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Previous Challenge Entry (Level 2 – Intermediate)
Topic: Summer (the season) (07/09/09)

TITLE: Curfew
By Rachel Phelps
07/14/09


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Tuesday, July 14

What have I gotten myself into? It seemed so simple: be a counselor for a group of junior high girls at church camp. It’s only five days. I used to love camp – college hasn’t removed me that much. What happened?

I’m sitting here on my extremely creaky and uncomfortable bunk, writing by the light of my cell phone because it’s lights out. I could go out into the common room, but then my “cabin” (it’s a room in a dorm-style building – why not call it a room instead of a cabin?) would be counselor-less, and I think Mrs. Drake, the dorm mom, would frown on that. She frowns on a lot.

These girls are insane. I arrived to find my room already swarming with ten skinny, acne-speckled girls all talking at the top of their lungs. Two were fighting over the bottom bunk by the window facing the boys’ dorm (excuse me, “cabins” inside a dorm-like building). All the top bunks were taken and Jessica had just been booted off the last one by Sandi, who insisted she needed a top bunk for her back. (What?)

By dinnertime, three of my girls had steady boyfriends and four more were competing with other girls for their respective men. I didn’t realize the kids came to camp so fancy nowadays. These girls are wearing sundresses and skirts that I never would have dreamed of bringing to camp – particularly not Camp Arrowhead. Campy Dust-Bath is more like it.

I was excited to see most of my girls taking part in the worship service, but of course I was mistaken there, as well. I realized that while they seemed to have their hands in the air and their eyes closed, they were carefully keeping their arms down to mask any armpit odor, and their “closed” eyes kept sliding over to various boys.

Today was about the same, only longer and worse, because now all but two of my girls are “hooked up” for the week. Imagine trying to interest them in relay races and Bible Sword Drills when there are cute boys watching. Definitely un-cool, so I’m told. Also, devotionals in the cabin are not “in.” Two worship services in one day are more than enough for these kids.

I feel like I’m doing it all wrong. I do all the fun things and get excited about the activities, and try to talk to the girls personally, even if it is about a camp break-up. Heather had one after dinner tonight – crying, ripping love notes (already??), the whole bit.

Still, it seems like everything is wrong. Sandi pulled me aside this morning to let me know that the girls are unhappy with how I’m running things. Apparently the other counselors are not so “strict” and “boring” as I am.

Speaking of which, Sandi still isn’t back. She asked permission to stay out till curfew, and I said ok, but that was over ten minutes ago now. I hope Mrs. Drake hasn’t captured her. She’s not one to take that –


Well, since writing that, I’ve had quite the experience. The door opened and Sandi tried to sneak in. I got up and met her at the door, ready to deliver a whispered lecture that would curl that flat-ironed hair of hers. I stopped when I realized there was a man behind her.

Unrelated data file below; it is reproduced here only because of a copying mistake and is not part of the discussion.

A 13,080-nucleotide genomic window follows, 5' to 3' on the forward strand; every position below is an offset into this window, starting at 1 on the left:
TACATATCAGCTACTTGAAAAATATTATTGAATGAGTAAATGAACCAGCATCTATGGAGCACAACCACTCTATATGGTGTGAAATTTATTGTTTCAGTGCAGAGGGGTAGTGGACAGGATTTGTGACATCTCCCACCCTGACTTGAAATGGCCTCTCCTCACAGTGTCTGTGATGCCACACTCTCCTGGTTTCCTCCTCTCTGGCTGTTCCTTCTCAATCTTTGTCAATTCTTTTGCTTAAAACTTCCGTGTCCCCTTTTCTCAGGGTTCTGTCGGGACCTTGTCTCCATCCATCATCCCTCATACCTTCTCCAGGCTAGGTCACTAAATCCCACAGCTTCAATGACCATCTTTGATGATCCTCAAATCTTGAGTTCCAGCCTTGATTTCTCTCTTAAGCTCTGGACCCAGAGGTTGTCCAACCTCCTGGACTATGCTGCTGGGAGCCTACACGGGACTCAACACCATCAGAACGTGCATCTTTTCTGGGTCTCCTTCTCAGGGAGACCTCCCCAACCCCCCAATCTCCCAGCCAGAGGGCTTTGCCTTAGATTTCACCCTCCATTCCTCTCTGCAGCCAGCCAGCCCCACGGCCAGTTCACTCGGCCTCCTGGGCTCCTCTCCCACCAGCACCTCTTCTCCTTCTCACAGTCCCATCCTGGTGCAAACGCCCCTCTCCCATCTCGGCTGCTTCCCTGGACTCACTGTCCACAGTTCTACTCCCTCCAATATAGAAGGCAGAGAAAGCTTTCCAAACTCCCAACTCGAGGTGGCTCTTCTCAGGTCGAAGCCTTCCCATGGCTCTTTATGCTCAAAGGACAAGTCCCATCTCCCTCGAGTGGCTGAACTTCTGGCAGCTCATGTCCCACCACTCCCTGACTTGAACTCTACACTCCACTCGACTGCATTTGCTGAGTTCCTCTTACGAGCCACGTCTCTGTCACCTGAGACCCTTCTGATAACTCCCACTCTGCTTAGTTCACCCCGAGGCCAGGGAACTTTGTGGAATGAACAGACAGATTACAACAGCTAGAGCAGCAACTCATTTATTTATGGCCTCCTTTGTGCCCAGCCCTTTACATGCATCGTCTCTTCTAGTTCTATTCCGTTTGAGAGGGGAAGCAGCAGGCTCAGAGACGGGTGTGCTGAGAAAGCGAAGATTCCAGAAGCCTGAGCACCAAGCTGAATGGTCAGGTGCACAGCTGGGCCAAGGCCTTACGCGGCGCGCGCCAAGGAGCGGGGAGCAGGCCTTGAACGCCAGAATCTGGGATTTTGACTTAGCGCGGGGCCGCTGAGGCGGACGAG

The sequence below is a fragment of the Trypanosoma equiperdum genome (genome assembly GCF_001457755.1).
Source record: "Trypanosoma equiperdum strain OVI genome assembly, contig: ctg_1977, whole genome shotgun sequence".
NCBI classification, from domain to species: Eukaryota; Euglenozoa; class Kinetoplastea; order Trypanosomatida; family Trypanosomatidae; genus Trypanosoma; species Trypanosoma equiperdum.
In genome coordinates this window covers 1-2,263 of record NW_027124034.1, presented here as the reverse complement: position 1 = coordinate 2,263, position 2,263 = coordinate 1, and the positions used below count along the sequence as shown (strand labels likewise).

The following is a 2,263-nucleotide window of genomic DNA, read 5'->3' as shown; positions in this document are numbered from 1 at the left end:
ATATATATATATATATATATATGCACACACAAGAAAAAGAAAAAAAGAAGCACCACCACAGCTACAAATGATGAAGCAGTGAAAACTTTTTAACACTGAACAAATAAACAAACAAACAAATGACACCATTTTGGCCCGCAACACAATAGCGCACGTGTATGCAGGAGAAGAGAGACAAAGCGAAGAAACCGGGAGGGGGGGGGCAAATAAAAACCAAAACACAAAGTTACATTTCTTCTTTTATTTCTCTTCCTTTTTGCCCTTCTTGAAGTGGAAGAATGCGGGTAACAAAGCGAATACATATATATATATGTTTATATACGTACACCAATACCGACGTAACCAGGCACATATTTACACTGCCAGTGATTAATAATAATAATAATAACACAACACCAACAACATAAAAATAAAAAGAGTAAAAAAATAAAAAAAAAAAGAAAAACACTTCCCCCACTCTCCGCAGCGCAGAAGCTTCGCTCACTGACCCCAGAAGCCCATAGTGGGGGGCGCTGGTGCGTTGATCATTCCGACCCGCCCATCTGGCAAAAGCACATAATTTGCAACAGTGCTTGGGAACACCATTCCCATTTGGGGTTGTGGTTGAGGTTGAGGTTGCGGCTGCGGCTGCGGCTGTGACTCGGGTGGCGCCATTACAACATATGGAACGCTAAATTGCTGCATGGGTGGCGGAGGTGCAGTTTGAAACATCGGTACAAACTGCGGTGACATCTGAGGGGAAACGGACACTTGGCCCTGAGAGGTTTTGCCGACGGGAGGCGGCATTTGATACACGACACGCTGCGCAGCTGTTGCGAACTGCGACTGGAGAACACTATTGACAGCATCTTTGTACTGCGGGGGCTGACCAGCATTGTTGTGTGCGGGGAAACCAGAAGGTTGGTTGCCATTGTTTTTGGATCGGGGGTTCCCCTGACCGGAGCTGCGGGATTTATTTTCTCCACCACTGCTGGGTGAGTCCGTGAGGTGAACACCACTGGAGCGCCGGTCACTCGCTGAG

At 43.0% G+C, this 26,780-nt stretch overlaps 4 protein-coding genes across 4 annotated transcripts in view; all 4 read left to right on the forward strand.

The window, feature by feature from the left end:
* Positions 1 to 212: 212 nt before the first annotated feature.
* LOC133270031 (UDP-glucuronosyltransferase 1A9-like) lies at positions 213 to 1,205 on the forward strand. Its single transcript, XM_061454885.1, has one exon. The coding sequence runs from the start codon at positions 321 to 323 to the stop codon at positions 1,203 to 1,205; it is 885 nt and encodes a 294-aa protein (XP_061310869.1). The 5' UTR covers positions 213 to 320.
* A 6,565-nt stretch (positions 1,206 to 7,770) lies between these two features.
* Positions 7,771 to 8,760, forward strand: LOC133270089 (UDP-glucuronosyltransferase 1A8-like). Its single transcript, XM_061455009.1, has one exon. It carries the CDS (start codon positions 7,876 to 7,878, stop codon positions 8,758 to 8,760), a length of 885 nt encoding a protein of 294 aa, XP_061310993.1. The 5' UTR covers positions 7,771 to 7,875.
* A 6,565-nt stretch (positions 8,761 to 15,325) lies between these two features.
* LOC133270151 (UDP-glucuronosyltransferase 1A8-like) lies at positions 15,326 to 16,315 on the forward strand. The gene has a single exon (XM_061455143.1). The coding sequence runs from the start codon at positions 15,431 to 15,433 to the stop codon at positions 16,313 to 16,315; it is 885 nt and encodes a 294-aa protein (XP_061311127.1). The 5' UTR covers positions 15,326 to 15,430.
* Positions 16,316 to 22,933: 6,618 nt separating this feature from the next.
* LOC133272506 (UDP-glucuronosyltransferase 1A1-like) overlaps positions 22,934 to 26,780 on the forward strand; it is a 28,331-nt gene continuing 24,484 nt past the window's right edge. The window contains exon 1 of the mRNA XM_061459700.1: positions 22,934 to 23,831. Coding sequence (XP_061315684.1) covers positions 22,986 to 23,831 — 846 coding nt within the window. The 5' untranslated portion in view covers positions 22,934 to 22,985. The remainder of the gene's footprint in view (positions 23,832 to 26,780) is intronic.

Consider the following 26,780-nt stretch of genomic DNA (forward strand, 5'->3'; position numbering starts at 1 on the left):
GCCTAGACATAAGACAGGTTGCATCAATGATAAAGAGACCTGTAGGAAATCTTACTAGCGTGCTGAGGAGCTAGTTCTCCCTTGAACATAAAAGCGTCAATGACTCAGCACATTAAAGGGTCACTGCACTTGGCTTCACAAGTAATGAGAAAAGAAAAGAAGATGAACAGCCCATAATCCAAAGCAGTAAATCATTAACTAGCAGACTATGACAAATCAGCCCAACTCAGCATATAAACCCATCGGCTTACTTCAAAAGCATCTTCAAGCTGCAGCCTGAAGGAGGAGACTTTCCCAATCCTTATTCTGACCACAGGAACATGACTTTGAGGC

Apparently, Sandi’s boy of the week, Devon, had taken her out to the dock to watch the stars and make out, but a security guard caught them and according to him, it was a little more than making out. Mrs. Drake had already given her quite the lecture and sent her to me to decide an appropriate consequence. Me? I’m the wild college student, according to her, what do I know about talking to a 14-year-old about this?

I got Sandi to tell me about what happened and tried to get her to open up a little about “how far” and such. Awkward and very unfruitful. She sat there like she was deaf and mute and wouldn’t look at me. Finally, I gave up and told her that I would give her the consequence for breaking curfew, but I couldn’t punish her for anything else unless I knew what happened – since the boy should be punished equally. She smiled at me, just for a second.

I’ll talk to the boy’s counselor in the morning to confirm. Who knows? A couple of hours on kitchen cleanup might do Sandi some good.


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This article has been read 535 times
Member Comments
Member Date
Anita Vander Elst07/16/09
You've shown us the stark reality of today's teens! I wouldn't have wanted to be this camp counselor. You told the story well.
Virgil Youngblood 07/17/09
Well written and interesting story. Good job.
diana kay07/18/09
Oh gosh I remember this experience! well written and descriptions of teenagers and your dilemmas spot on!
Mildred Sheldon07/18/09
A very well written piece about the wiles of teenagers in camp. No truer words have every been spoken. Thank you.
Scarlett Farr 07/19/09
Gulp!! I read this the day after I sent my daughter to church camp for the first time. Thanks for the insight! Very well written.
Seema Bagai 07/19/09
Yikes! It's a different world out there. You captured today's teens realistically.
Diana Dart 07/20/09
Nice descriptions, I could see the girls, feel the tension, etc. She was a bit harsh though eh? See the world through someone else's eyes and you may understand why they are the way they are... otherwise the gulf remains. Just my two cents! But you wrote a great piece, the MC's voice was very consistent and the pace was just right.
Chely Roach07/20/09
Great story, frighteningly realistic. I personally didn't think she was strick enough, lol. Loved the dry wit of the MC. Great job!
Jim McWhinnie 07/22/09
There was a stark realism to this piece, a bit distressing for modern day teenage parents.

I found that you evoked that certain concern in me, therefore I believe this piece accomplished its purpose.

Well done.